Thursday, September 24, 2009

Be May Day - Luga (Autumn 2009)

Be May Day

Distant Noise Records.

SCQ Rating: 78%

Luga isn’t an artist who takes his craft lightly. As 2008 saw the electronic genre battle between retro pastiche and left-field self-consciousness, Sending Triangles was a breath of fresh air, reminding purists that electronica can be soulful instead of ironic or trendsetting. For all of that record’s sleek confidence, few would’ve guessed that Sending Triangles was actually Luga’s debut… not to mention Distant Noise’s flagship release. Indeed, Luga – also known as Lewis Broad-Ashman – provided the label a mission statement to revert laptop-based music to its humble yet transcendent elements… a notion that is deservedly Distant Noise’s birthright.

Arriving mere months after his first outing, Be May Day somehow feels years evolved, as if Luga snipped the wings off his debut’s airborne arrangements and taught them to stomp around. The result is an album still looking skyward but rooted in heavier percussion and darker melodies. This progression is captured amid the dual speeds of ‘Home’, as plodding beats steady a rapid-fire rhythm of keys, or in ‘Be Mine’s addictive loops and resonating atmospherics. Alongside these waves of haze are some unexpectedly creepy moments; the warped carousel segue in ‘Plonk’ and the tense undercurrents of ‘Yellow Lily’ - which resemble ominous Geogaddi-era intermissions - ensures this sophomore a more reclusive nature. Despite such playful trickery, Luga has allowed himself no refuge for lost ambience in these compositions. Even ‘Monitron’, which is as wide-eyed as anything from Sending Triangles, features crisper production and clearer sonic details. Be May Day showcases some notable new skills, sure, but the most obvious is certainly its use of organic (or painstakingly organic-sounding) instrumentation; namely, the surprising live drums which propel ‘Ploriad’ and the treated vocals which render ‘Understand Theory’ an album highlight.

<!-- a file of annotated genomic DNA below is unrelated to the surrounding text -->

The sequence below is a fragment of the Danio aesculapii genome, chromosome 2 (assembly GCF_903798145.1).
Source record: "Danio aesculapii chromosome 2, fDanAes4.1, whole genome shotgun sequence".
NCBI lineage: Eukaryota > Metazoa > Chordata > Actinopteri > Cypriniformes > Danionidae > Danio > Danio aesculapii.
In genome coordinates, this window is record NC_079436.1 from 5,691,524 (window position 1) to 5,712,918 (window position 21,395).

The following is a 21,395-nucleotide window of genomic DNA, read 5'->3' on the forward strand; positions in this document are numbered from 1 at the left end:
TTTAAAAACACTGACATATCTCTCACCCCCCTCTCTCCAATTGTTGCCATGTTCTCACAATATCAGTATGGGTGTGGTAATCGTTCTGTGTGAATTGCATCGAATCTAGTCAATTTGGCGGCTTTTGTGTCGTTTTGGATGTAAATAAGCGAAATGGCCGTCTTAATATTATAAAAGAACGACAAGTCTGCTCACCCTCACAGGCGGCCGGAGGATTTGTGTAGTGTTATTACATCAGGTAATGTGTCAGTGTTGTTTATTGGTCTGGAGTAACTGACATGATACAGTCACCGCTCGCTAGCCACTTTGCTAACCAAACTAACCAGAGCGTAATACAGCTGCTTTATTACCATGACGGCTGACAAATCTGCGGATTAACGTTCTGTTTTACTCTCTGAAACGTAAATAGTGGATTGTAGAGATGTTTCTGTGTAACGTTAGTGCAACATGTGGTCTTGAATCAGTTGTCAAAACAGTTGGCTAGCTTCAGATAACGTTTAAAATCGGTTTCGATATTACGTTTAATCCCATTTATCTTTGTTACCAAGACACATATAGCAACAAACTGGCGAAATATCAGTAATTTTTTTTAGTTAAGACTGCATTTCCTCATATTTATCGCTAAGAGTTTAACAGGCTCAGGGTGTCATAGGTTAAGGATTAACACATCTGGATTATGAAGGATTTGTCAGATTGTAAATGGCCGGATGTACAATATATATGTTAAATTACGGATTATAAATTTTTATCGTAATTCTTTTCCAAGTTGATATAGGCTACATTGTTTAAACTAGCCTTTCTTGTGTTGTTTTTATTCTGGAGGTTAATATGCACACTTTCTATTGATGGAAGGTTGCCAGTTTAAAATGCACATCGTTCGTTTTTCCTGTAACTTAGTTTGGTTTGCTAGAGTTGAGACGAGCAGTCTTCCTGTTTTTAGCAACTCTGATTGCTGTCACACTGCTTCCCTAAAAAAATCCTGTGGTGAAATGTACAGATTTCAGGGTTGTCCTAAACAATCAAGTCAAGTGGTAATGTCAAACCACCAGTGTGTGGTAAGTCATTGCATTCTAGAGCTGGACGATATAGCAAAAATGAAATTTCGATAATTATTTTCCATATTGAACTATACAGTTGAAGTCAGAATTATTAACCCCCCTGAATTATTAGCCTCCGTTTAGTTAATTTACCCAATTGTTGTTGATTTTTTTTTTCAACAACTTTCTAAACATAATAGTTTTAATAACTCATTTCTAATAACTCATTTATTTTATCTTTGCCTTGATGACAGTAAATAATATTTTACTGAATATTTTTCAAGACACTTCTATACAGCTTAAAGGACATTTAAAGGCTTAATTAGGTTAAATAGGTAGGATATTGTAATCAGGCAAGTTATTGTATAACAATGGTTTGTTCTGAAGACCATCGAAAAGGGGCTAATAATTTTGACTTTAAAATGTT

Although Luga has added some grit to his electronic-meets-shoegaze style, Be May Day proves all the better for it, anchoring his melodies to head-nodding beats and, in the process, giving his music a palpable sense of humanity. If Sending Triangles was an ideal soundtrack for a head in the clouds, Be May Day is my choice for walking beneath them; an ideal soundtrack for late summer adventures.

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